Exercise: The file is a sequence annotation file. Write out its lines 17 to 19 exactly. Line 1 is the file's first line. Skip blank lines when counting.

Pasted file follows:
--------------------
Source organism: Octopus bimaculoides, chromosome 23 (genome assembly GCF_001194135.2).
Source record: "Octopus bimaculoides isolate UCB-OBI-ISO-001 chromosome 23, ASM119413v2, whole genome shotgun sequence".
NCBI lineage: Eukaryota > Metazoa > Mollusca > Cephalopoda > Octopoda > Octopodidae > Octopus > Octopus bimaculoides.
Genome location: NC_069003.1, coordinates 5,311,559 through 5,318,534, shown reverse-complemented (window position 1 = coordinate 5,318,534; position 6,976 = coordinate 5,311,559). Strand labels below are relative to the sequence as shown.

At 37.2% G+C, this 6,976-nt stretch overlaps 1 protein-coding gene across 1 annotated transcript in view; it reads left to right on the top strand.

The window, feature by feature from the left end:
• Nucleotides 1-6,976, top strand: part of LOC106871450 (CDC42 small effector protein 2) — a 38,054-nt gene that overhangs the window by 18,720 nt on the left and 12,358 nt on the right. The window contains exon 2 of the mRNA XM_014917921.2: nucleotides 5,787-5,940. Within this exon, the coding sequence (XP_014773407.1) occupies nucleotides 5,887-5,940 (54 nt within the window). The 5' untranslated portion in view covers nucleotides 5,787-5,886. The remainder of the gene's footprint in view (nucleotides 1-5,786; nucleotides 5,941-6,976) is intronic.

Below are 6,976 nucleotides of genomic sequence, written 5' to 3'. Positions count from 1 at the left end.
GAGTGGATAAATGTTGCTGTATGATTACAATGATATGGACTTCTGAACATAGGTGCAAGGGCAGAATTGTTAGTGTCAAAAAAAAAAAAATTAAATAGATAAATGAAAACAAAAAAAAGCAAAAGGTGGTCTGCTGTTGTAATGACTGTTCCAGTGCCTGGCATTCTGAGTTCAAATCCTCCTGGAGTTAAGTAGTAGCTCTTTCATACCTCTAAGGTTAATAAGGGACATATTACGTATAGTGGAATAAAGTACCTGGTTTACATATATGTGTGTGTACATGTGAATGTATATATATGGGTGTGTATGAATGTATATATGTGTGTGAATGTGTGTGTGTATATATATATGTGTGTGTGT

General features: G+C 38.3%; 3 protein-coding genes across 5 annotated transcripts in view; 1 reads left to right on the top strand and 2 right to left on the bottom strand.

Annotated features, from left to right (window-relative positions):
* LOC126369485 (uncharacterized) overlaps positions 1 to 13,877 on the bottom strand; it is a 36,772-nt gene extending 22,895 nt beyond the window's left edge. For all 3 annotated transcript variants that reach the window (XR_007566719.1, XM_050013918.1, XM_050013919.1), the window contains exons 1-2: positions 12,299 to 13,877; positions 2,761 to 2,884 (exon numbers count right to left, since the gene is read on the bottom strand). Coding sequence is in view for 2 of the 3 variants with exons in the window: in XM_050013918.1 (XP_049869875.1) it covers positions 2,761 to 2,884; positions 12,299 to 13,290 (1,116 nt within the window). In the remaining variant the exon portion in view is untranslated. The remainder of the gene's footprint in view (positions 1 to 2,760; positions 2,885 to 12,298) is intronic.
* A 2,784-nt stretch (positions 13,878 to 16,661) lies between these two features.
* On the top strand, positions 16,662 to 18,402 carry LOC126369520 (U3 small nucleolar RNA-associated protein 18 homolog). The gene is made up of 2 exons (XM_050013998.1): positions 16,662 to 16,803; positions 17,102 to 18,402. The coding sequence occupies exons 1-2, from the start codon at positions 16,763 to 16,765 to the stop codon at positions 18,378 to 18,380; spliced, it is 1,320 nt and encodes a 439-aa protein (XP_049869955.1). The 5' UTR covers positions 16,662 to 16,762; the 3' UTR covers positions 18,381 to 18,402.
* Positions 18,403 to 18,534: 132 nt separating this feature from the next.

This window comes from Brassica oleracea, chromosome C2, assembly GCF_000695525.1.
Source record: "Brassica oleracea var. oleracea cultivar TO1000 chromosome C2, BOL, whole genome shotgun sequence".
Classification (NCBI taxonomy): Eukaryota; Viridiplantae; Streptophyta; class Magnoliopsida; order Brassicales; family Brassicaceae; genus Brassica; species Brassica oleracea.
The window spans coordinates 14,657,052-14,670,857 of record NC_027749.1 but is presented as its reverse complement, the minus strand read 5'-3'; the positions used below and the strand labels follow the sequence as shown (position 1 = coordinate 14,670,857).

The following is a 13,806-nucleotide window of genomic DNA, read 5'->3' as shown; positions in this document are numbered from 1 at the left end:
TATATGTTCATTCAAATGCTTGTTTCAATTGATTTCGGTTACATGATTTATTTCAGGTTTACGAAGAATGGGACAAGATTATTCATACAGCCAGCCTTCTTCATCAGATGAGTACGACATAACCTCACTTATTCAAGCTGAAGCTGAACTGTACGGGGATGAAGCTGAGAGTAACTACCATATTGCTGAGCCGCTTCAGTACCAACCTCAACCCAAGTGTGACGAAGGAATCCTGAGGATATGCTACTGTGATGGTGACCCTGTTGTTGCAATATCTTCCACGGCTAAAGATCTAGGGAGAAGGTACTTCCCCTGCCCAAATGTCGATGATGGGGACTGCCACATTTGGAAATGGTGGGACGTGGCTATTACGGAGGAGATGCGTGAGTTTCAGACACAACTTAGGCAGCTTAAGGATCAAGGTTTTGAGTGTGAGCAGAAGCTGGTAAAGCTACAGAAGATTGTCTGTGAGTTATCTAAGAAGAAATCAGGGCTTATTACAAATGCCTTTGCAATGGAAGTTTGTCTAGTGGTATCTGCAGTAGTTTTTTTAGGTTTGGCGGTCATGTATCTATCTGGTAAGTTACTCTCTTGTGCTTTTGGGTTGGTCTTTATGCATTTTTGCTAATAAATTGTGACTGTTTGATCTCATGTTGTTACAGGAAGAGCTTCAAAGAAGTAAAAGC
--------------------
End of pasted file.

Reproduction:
Source record: "Brassica oleracea var. oleracea cultivar TO1000 chromosome C2, BOL, whole genome shotgun sequence".
Classification (NCBI taxonomy): Eukaryota; Viridiplantae; Streptophyta; class Magnoliopsida; order Brassicales; family Brassicaceae; genus Brassica; species Brassica oleracea.
The window spans coordinates 14,657,052-14,670,857 of record NC_027749.1 but is presented as its reverse complement, the minus strand read 5'-3'; the positions used below and the strand labels follow the sequence as shown (position 1 = coordinate 14,670,857).